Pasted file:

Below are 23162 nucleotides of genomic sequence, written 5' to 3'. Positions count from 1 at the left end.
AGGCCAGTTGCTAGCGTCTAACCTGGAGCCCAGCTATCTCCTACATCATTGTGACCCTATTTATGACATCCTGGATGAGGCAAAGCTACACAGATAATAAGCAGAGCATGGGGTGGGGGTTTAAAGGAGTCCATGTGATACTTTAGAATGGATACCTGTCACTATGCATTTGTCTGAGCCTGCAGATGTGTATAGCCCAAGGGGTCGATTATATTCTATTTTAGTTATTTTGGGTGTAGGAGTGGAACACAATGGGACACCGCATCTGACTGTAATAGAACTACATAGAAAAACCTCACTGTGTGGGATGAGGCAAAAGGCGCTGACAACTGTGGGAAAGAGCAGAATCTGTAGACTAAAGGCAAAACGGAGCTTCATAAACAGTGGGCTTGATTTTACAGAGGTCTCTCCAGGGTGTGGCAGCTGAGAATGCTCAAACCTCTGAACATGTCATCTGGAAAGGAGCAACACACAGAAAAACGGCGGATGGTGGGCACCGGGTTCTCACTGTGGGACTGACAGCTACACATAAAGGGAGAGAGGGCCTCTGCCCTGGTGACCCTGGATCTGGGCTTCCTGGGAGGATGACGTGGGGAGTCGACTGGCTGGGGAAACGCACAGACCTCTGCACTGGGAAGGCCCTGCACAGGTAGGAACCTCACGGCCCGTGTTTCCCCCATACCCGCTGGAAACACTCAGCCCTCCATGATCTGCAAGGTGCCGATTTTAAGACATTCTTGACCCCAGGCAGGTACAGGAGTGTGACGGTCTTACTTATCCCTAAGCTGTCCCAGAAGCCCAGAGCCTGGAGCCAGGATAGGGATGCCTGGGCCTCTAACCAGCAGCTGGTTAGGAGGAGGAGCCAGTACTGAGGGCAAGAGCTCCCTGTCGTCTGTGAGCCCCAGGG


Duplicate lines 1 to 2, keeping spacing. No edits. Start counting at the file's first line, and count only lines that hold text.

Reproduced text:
Below are 23162 nucleotides of genomic sequence, written 5' to 3'. Positions count from 1 at the left end.
AGGCCAGTTGCTAGCGTCTAACCTGGAGCCCAGCTATCTCCTACATCATTGTGACCCTATTTATGACATCCTGGATGAGGCAAAGCTACACAGATAATAAGCAGAGCATGGGGTGGGGGTTTAAAGGAGTCCATGTGATACTTTAGAATGGATACCTGTCACTATGCATTTGTCTGAGCCTGCAGATGTGTATAGCCCAAGGGGTCGATTATATTCTATTTTAGTTATTTTGGGTGTAGGAGTGGAACACAATGGGACACCGCATCTGACTGTAATAGAACTACATAGAAAAACCTCACTGTGTGGGATGAGGCAAAAGGCGCTGACAACTGTGGGAAAGAGCAGAATCTGTAGACTAAAGGCAAAACGGAGCTTCATAAACAGTGGGCTTGATTTTACAGAGGTCTCTCCAGGGTGTGGCAGCTGAGAATGCTCAAACCTCTGAACATGTCATCTGGAAAGGAGCAACACACAGAAAAACGGCGGATGGTGGGCACCGGGTTCTCACTGTGGGACTGACAGCTACACATAAAGGGAGAGAGGGCCTCTGCCCTGGTGACCCTGGATCTGGGCTTCCTGGGAGGATGACGTGGGGAGTCGACTGGCTGGGGAAACGCACAGACCTCTGCACTGGGAAGGCCCTGCACAGGTAGGAACCTCACGGCCCGTGTTTCCCCCATACCCGCTGGAAACACTCAGCCCTCCATGATCTGCAAGGTGCCGATTTTAAGACATTCTTGACCCCAGGCAGGTACAGGAGTGTGACGGTCTTACTTATCCCTAAGCTGTCCCAGAAGCCCAGAGCCTGGAGCCAGGATAGGGATGCCTGGGCCTCTAACCAGCAGCTGGTTAGGAGGAGGAGCCAGTACTGAGGGCAAGAGCTCCCTGTCGTCTGTGAGCCCCAGGG